Objectives: To describe, at patient-level detail, the determining events and factors involved in the development of a country's HIV-1 epidemic.
Design: Clinical information for all recorded Greenlandic HIV-1 patients was analysed and correlated with both novel and previously analysed pol sequences, representing more than half of the entire Greenlandic HIV-1 epidemic. Archival blood samples were sequenced to link early infection chain descriptions to the subsequent epidemic.
Methods: In-depth phylogenetic analyses were used in synergy with clinical information to assess number of introductions of HIV-1 into Greenland, the source of geographic origin, time of epidemic introduction and its epidemiological characteristics such as initial transmission chain, geographic dispersal within Greenland, method of infection, cluster size, sociological and behavioural factors.
Results: Despite its small population size and isolated geographic location, data support at least 25 introductions of HIV-1 into Greenland. Only a single of these led to an epidemic. This introduction occurred between 1985 and 1986, and the epidemic cluster is still active. Facilitating factors for the emergence and spread of the epidemic cluster include a rapid transition from MSM to heterosexual spread, high prevalence of other sexually transmitted diseases, rapid dispersal to larger cities and early emergence in a distinct subpopulation with high-risk behaviour including disregard for condomizing.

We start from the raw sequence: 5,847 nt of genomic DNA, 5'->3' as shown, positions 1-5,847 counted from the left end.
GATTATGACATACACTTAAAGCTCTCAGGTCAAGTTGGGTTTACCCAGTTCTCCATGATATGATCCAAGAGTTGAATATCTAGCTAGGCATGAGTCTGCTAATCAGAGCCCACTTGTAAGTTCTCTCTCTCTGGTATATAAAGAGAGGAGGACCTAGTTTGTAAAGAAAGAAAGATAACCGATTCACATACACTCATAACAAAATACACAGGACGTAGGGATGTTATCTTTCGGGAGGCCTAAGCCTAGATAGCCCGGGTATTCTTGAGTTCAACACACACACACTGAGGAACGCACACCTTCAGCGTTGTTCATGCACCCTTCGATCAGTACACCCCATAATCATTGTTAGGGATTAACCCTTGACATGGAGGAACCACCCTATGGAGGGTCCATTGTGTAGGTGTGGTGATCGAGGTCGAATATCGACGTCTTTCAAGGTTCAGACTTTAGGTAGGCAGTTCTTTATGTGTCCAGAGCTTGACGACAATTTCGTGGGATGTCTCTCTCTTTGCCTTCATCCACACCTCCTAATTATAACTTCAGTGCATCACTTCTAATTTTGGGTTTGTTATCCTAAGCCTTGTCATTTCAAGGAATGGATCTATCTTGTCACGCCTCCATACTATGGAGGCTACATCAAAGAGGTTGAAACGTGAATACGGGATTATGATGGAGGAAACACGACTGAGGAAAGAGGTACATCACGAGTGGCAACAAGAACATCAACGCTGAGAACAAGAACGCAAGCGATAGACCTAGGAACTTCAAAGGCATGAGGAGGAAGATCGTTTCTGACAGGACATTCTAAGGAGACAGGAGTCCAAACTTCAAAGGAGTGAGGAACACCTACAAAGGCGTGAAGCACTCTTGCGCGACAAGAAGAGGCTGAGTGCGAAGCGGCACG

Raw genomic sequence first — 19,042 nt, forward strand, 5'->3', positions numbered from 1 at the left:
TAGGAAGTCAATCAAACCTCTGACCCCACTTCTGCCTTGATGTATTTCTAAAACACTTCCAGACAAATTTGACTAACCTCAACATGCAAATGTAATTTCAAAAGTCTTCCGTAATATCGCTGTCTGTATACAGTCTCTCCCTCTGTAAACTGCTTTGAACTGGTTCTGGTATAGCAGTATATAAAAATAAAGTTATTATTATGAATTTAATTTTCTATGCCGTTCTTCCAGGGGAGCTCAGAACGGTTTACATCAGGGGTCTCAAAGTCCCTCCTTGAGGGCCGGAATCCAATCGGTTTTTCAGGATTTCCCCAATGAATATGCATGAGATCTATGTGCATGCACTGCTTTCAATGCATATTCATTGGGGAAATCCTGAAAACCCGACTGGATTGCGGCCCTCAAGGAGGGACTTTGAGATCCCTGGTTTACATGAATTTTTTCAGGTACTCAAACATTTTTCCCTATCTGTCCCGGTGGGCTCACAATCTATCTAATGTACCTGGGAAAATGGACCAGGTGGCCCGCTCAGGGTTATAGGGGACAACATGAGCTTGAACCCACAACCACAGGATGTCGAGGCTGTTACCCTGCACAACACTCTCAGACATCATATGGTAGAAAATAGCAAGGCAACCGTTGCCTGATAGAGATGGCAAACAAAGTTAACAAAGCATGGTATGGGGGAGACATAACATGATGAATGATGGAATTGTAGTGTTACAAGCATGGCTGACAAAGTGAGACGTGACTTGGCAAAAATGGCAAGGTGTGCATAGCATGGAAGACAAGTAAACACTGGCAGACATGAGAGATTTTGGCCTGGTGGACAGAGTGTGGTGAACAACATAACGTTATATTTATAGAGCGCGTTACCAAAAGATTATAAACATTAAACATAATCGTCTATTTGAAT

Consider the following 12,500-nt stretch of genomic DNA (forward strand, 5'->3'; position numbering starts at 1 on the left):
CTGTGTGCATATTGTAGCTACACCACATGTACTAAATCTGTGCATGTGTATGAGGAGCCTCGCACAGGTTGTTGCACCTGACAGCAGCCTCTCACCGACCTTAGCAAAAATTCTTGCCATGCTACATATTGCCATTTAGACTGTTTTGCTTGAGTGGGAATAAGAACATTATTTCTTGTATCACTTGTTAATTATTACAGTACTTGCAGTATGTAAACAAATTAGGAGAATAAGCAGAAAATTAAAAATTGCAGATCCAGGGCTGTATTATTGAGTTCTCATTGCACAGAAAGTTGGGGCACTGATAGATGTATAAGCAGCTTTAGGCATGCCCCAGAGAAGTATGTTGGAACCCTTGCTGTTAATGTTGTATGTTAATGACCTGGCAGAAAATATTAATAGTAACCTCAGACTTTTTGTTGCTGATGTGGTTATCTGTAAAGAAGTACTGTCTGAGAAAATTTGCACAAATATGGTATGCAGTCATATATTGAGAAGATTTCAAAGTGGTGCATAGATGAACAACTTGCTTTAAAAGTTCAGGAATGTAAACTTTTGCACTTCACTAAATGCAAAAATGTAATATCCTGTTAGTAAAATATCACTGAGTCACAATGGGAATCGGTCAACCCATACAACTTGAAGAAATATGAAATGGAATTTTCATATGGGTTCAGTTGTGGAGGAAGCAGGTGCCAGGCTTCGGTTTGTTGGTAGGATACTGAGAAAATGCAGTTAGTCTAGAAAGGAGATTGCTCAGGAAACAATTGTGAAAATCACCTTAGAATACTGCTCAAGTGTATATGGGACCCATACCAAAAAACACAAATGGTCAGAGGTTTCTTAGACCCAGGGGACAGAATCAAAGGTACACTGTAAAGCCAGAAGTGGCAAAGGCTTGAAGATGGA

Conclusions: The synergistic use of disparate data categories yields such unique detail, that the Greenland epidemic now serves as a model example for the epidemic emergence of HIV-1 in a society. This renders it suitable for testing of present and future sequence-based epidemiological methodologies.
aCentre for GeoGenetics and Section for Evolutionary Genomics, Natural History Museum of Denmark, University of Copenhagen, Copenhagen, Denmark
bDepartment of Laboratory Medicine Malmö, Lund University, Malmö, Sweden
cMicrobiological Diagnostics and Virology, Statens Serum Institut, Copenhagen
dDepartment of Infectious Diseases, Copenhagen University Hospital, Rigshospitalet
eFaculty of Health and Medical Sciences, University of Copenhagen
fDepartment of Epidemiology Research, Statens Serum Institut, Copenhagen, Denmark
gNuffield Department of Medicine, NDM Research Building, University of Oxford, Oxford, UK
hDepartment of Microbiology, Tumor and Cell biology (MTC), Karolinska Institute, Stockholm, Sweden
iREGA Institute, Katholieke Universiteit, Leuven, Belgium.
Correspondence to Christian A.W. Bruhn, Centre for GeoGenetics, Oester Voldgade 5-7, 1350 Copenhagen K, Denmark. E-mail: email@example.com
Received 3 November, 2013
Revised 19 December, 2013
Accepted 2 January, 2014
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